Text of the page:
A high school football coach in Georgia was recently banned by his school district from praying with his team. Along with banning East Coweta High School coach John Small, the Coweta Country School System also banned other district school employees from participating in student-led prayer. The district issued a memo outlining formal guidance on “prayer in school” after the Freedom From Religion Foundation filed a complaint that Small was participating in his team’s prayer. The memo said, “Representatives of the school cannot participate in any student initiated/student led prayer or worship while acting in their official capacity.” Christopher Line of the FFRF sent a letter to the the district’s superintendent saying Small violated the First Amendment of the Constitution. “Coach Small’s conduct is unconstitutional because he endorses and promotes his religion when acting in his official capacity as a school district employee. Certainly, he represents the school and the team when he acts in his official roles as Head Coach of the (East) Coweta High School Football team. Therefore, he cannot lead his team in prayer and he cannot organize or advocate for students to lead team prayer either.”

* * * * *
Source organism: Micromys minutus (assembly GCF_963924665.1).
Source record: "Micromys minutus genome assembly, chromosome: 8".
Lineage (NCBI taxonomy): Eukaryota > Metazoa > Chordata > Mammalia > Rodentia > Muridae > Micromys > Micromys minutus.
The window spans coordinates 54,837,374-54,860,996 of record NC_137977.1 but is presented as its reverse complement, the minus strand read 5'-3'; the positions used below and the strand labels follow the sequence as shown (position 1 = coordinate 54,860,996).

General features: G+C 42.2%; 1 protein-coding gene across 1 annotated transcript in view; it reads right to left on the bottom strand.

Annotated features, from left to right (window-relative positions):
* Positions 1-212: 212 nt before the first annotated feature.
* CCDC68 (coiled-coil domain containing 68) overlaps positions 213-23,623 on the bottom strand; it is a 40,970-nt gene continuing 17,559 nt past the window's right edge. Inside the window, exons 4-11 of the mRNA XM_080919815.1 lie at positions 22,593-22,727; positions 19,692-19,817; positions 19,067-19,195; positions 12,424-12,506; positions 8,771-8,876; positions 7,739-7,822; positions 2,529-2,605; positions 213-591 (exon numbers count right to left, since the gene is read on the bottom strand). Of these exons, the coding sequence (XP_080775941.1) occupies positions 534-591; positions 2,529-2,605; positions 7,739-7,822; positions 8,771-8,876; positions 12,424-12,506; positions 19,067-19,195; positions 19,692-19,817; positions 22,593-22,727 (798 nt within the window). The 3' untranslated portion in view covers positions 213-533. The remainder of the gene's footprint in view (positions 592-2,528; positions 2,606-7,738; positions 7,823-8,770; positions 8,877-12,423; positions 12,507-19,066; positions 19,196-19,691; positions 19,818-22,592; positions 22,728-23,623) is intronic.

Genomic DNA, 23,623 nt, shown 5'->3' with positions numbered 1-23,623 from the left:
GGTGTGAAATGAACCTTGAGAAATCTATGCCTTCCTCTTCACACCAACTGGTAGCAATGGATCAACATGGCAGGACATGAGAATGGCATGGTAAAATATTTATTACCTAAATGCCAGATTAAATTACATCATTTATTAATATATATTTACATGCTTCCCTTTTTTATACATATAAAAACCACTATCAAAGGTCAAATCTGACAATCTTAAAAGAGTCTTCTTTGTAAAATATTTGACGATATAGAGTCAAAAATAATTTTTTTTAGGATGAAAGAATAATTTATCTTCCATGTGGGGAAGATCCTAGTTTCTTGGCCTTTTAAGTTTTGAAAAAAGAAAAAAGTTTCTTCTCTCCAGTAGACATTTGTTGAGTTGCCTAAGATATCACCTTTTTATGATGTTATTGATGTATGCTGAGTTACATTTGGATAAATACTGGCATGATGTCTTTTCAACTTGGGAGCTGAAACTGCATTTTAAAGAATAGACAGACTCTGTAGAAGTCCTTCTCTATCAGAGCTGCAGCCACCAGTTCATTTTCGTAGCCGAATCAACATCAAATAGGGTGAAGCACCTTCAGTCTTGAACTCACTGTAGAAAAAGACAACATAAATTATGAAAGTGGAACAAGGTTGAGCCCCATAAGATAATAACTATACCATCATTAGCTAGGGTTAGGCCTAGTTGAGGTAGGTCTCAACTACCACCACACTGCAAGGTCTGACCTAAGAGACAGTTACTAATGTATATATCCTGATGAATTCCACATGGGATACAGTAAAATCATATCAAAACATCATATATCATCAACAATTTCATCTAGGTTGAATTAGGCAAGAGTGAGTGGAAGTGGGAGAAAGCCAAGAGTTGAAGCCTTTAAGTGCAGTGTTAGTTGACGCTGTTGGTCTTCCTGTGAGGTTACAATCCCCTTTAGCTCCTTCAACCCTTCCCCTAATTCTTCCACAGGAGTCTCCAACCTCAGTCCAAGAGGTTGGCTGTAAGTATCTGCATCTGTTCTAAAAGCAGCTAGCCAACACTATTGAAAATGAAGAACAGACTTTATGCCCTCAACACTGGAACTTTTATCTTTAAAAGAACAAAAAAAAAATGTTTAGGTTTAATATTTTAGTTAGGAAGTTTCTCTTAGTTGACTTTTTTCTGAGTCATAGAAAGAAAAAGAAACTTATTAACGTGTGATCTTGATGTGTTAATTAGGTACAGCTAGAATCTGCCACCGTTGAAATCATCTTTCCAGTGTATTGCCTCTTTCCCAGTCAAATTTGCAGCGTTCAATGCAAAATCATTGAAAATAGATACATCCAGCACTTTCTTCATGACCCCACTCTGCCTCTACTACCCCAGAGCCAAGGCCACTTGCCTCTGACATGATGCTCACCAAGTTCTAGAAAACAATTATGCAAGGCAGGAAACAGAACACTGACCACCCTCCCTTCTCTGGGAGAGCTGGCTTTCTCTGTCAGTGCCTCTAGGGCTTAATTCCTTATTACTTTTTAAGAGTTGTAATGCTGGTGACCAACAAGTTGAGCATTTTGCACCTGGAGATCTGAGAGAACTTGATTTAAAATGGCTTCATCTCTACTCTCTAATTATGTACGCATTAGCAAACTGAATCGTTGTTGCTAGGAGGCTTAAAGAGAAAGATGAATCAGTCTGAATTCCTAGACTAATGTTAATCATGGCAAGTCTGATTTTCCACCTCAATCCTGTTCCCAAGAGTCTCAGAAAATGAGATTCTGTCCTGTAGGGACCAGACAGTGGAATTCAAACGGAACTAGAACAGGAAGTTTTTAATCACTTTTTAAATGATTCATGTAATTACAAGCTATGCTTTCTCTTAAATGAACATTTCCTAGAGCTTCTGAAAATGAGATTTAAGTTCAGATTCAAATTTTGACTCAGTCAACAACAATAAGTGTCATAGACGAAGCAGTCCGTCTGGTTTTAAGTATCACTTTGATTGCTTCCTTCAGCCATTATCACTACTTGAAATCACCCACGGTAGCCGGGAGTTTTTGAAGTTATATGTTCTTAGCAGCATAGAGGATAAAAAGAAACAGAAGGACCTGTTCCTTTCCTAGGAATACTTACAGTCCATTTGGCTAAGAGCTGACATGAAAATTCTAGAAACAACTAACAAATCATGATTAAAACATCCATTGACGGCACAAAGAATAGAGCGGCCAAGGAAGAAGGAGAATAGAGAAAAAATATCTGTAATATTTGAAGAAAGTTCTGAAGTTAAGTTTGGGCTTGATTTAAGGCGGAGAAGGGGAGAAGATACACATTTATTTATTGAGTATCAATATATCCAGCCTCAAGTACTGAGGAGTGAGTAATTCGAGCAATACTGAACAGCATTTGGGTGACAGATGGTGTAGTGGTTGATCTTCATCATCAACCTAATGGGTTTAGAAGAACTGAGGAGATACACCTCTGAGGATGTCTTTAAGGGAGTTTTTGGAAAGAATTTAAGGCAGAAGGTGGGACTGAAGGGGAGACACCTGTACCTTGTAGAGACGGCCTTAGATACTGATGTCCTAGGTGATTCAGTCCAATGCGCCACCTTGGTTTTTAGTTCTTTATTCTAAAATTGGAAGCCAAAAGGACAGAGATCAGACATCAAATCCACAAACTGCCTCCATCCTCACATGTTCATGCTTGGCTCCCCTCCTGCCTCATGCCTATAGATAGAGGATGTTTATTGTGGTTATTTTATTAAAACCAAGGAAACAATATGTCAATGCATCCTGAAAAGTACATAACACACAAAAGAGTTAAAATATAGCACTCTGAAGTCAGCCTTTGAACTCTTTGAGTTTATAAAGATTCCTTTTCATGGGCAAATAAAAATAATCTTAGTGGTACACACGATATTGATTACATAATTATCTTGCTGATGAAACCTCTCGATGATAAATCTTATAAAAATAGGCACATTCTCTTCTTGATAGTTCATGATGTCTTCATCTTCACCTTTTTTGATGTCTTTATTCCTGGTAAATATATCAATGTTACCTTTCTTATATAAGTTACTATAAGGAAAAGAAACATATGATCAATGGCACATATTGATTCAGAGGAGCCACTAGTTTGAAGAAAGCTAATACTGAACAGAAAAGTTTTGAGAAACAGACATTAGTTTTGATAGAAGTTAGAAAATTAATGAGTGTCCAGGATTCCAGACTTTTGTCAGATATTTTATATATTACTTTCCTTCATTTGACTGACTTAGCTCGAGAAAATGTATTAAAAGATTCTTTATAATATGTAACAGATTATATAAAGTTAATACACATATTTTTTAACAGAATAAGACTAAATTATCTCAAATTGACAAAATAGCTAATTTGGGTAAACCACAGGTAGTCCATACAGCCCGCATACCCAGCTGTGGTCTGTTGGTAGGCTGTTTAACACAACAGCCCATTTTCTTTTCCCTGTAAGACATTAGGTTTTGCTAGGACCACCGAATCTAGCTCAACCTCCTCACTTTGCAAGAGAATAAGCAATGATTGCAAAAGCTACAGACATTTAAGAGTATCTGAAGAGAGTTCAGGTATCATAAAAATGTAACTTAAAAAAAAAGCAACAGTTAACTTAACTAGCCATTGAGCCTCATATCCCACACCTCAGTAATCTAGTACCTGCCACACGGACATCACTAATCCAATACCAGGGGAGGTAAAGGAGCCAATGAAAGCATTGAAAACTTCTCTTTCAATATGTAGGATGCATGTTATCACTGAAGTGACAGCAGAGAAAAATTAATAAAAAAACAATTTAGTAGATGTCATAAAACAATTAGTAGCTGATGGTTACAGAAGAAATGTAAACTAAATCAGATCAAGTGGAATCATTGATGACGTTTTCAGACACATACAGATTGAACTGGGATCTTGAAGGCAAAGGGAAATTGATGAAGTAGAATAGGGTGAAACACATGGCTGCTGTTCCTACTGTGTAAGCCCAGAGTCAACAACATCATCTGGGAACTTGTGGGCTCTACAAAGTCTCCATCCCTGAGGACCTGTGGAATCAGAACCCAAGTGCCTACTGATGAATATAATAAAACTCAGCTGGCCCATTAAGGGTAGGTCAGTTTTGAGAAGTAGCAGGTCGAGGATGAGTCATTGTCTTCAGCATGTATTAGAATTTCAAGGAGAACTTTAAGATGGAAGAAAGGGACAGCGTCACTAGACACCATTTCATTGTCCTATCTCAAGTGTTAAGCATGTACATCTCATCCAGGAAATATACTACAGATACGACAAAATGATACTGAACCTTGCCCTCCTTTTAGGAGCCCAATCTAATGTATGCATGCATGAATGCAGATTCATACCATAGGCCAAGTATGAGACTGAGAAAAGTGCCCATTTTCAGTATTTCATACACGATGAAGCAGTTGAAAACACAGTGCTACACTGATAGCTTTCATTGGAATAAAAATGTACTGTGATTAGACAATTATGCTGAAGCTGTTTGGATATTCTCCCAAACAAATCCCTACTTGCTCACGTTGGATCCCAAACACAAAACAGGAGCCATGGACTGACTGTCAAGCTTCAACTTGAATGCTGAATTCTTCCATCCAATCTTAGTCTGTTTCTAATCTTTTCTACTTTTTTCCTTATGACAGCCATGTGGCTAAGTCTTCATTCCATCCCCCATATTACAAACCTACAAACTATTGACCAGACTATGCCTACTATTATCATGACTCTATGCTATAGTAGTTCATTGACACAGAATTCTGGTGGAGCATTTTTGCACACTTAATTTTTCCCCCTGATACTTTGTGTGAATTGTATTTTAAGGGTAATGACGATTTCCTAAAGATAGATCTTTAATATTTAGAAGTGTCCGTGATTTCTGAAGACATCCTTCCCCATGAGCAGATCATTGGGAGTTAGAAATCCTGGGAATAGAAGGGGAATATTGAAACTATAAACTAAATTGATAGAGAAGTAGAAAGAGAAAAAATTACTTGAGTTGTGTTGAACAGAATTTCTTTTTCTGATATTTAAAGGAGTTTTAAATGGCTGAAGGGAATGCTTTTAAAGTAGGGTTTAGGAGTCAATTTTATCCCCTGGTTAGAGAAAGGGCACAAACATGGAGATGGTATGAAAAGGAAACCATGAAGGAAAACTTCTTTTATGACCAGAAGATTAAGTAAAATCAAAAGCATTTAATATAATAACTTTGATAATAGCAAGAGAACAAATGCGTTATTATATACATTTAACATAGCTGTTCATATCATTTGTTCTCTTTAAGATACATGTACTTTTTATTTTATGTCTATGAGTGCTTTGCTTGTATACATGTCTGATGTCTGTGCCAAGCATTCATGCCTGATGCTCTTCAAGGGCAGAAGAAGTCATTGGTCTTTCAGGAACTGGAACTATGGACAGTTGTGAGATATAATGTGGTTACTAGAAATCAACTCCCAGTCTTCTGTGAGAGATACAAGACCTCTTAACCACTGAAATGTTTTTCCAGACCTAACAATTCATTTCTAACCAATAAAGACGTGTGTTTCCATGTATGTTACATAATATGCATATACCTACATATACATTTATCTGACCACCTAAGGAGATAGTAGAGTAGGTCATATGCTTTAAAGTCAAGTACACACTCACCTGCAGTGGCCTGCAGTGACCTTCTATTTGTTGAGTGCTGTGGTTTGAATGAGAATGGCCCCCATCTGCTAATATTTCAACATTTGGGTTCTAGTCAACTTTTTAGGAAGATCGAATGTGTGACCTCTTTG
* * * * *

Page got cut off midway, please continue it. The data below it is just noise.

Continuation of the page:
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More Americans living ‘unpartnered’

According to a recent study by the Pew Research Center, more American adults are living without a spouse or partner. The study found that 42 percent of adults are now living “unpartnered” compared to 39 percent in 2007.

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“The Simple Faith of Franklin Delano Roosevelt: Religion’s Role in the FDR Presidency” by Christine Wicker

In “The Simple Faith of Franklin Delano Roosevelt,” religion journalist and author Christine Wicker establishes that faith was at the heart of everything Roosevelt wanted for the American people. This powerful book is the first in-depth look at how one of America’s richest, most patrician presidents became a passionate and beloved champion of the downtrodden — and took the country with him.

— Smithsonian Books


nun: A woman belonging to a religious order, typically Roman Catholic or Eastern Orthodox.

— ReligionStylebook.com


According to the CIA World Factbook, the religious makeup of Hungary is:

— Roman Catholic: 37.2 percent

— Calvinist: 11.6 percent

— Lutheran: 2.2 percent

— Greek Catholic: 1.8 percent

— Other: 1.9 percent

— None: 18.2 percent

— Unspecified: 27.2 percent

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